Artist Statements

A Foreign Film

Light and its characteristics and relationships to form have been of particular interest to my studio practice and research over the past decade. Through research, production and creation of works and installations, I was exploring the interaction of light with particular architectural forms. The forms I preferred were derived from elements of architecture that emitted light, such structures as windows, hallways, entrances and the negative spaces between structures that enclosed light were of particular interest to me. The surfaces achieved in these works was utilized as both form and content; I felt the light and shadows cast by these works and by the materials used , mimicked the same types of light in the architecture of churches, cathedrals, temples, synagogues and various places of worship I was studying . Over the past three years my practice has been concerned with the nature of film and it’s reliance on repetition and light to create movement and narrative .The installation ,'A Foreign Film', (Skew Gallery, Calgary, Feb. 2005), was a series of six large-scale works that explored my interests in the connections between light, image, and repetition. The images used in these works were generated from random shapes that, when repeated in laminated wood of up to thirty layers, and illuminated with a system of angled lights, created a shadow effect that produced an illusion of transparency and movement similar to the images in film.
There is an intention in these works as well as in all my new recent work to invite the viewer to participate in a narrative and to remind themselves of their own capabilities at interpreting images presented to them. Just as one understands a film, a book, or a work of art, we all have our own ideas and meanings distilled from the images presented to us in our daily lives and our own responses to them. As an artist I can only guide people to make their own interpretations and conclusions towards an understanding and it is precisely this autonomy that I am trying to achieve with this proposal. In the end the viewer has the power to decide what this work means and its relationships, if any, to their own experiences.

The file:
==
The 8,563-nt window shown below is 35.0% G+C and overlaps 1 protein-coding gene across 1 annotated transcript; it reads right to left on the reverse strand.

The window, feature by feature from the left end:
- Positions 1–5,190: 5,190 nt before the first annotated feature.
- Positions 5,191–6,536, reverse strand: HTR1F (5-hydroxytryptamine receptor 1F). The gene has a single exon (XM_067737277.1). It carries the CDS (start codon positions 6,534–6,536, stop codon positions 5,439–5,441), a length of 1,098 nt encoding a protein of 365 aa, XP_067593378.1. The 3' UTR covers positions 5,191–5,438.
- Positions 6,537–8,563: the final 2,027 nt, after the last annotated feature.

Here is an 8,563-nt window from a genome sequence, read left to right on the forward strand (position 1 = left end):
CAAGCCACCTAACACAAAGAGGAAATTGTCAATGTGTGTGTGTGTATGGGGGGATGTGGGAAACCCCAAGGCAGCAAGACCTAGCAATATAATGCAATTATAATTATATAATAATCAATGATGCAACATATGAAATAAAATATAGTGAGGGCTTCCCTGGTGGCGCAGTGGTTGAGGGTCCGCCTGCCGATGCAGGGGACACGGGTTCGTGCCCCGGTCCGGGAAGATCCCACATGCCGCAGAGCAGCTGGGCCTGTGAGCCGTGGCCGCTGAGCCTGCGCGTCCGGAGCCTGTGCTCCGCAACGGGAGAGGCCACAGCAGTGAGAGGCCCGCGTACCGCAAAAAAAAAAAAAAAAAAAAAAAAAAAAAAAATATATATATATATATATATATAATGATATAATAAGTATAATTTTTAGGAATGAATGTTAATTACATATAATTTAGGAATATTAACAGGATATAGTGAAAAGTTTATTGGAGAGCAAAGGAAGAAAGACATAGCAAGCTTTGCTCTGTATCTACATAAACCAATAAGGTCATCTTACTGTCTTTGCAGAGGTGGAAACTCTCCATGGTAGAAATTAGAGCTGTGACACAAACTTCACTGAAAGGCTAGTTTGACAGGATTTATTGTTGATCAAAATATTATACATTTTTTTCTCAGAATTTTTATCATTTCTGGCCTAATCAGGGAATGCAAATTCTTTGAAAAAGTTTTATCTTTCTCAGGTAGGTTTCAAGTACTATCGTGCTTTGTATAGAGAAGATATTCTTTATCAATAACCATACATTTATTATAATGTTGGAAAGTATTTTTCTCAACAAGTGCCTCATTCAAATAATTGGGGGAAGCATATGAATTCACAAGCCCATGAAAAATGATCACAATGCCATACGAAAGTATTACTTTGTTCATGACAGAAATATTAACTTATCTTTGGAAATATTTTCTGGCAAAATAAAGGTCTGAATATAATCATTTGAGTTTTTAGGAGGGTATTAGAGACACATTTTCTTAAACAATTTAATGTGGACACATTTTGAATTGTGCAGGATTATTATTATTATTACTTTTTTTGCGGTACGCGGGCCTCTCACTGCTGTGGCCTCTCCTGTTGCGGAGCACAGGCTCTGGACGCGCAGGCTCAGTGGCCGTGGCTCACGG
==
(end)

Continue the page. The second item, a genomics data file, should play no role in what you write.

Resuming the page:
- Blake Senini August 2006

The Night Watch

When I was recently working on the seven wooden pieces that make up the series, 'Stolen Birds and Many Doubts', I had produced as well, a thin layer of sawdust that was now blanketing the entire floor of my studio. When I went out the next morning to sweep up the mess, I discovered several tiny threads stretching from the ceiling to the concrete floor. Apparently some little spiders had discovered the sawdust as well during the night and had decided to use it for their own purposes. At the base of each thread where the spiders had descended were what appeared to be drawings left by their tiny bodies as they made their way through the dust in what I can only guess to be reconnaissance missions. I photographed these drawings and later projected them onto the wall of my studio. When I stood back and looked at the enlarged drawings they all appeared to have specific images and content that became immediately obvious to me. Titles for each drawing were decided upon by simply finding certain images in the drawings and recording them. When the four pieces that make up this series were represented, as the spiders originally presented them to me, they seemed to display a story and their titles bore witness to this. 'There are Rabbits and Ghosts', 'A Flower with Noise', 'This Snake on Fire',  and 'Some Boy in the Clouds' became the titles to the four pieces that make up the work, 'The Night Watch', (which also seemed an appropriate title at the time). Without any thought on my part I simply traced these drawings onto paper templates and began to cut them out of ½ inch plate steel. As I was torch cutting these patterns by hand, and while my nerves were not at their best, my erratic movements seemed to mimic the jittery trails left by the spiders as they marched about the space the previous evening. I decided to color the steel drawings with a light grey coating to match the color of the shadow they cast on the wall, as well I silver leafed the rough cut edges to create a corona that commonly accompanies a shadow. 
The resulting work I call, 'The Night Watch', and I owe it all, for better or for worse, to the spiders.

 - Blake Senini January 2013